Racism is not political. It is not conservative or liberal. Racial injustice is both systemic and individual. It is not only the fault of our leaders and representatives. It is in our hearts. Even when it is not in our hearts, our silence gives it consent.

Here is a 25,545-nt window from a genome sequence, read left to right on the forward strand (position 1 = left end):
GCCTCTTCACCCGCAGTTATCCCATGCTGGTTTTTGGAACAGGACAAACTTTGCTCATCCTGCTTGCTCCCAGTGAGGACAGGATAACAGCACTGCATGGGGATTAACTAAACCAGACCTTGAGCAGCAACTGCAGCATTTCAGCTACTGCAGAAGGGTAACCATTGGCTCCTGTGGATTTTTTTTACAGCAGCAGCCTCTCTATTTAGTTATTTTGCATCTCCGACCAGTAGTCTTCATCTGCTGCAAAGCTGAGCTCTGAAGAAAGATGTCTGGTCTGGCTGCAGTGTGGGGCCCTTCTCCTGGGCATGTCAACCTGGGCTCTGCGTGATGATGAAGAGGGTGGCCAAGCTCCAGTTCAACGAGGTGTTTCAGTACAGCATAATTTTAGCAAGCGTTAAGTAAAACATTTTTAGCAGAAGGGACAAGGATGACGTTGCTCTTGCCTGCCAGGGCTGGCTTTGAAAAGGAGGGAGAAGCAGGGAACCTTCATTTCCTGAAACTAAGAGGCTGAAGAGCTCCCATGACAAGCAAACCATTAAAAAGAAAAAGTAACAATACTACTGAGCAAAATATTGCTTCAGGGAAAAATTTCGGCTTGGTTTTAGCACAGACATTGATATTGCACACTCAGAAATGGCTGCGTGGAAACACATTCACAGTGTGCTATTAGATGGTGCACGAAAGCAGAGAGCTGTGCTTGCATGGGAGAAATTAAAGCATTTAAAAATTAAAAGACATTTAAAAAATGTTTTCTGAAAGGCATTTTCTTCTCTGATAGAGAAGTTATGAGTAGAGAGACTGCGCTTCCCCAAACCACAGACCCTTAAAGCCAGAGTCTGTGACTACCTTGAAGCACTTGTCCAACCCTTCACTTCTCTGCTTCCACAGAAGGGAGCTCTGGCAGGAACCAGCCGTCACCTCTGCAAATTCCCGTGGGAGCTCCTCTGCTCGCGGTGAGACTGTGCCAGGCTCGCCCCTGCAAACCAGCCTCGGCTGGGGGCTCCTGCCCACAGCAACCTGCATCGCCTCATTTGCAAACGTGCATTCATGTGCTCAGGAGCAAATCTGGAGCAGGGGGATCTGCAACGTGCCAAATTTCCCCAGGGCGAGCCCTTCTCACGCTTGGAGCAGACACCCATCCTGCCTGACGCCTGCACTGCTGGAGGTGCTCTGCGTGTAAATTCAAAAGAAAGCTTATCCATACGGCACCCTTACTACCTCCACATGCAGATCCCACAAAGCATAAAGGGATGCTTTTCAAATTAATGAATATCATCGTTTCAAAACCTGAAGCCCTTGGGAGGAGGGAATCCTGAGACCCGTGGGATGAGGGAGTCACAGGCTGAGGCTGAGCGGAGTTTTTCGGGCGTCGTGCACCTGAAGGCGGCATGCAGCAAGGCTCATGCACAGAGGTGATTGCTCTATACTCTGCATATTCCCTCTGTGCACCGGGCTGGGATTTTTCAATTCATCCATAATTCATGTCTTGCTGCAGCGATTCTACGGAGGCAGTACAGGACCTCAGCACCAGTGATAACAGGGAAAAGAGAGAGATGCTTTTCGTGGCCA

I marched for #blacklivesmatter last week with the LGBTQ community. It was easy. It was a cop-out. I hid among thousands of masked faces in Milwaukee. My community is Burlington, where the underground railroad freed fugitive slaves before the Civil War. My ancestry is this town – the pioneer log cabin in Wehmhoff Square used to be my Mom’s playhouse. The Meinhardt Bank (now Chase Bank), which was started by my family, was the only bank in town to make it through the Great Depression. The Historical Society building and the Lincoln Statue were donated by my Great Grandmother Antoinette Meinhardt and Great Uncle Francis Meinhardt. Burlington has been my home for 22 years: the place where I chose to raise 3 children who have made it clear that they are disgusted and want change. At their age, I passively listened and hoped during the Rodney King trial. This is their Rodney King moment, but this time, peaceful protests, grassroots organizations, and businesses are bringing change. This time, as a business owner in this community, I have a voice. This is bigger than my business, and this is my business—the heart centered purpose of recognizing the divine in everyone.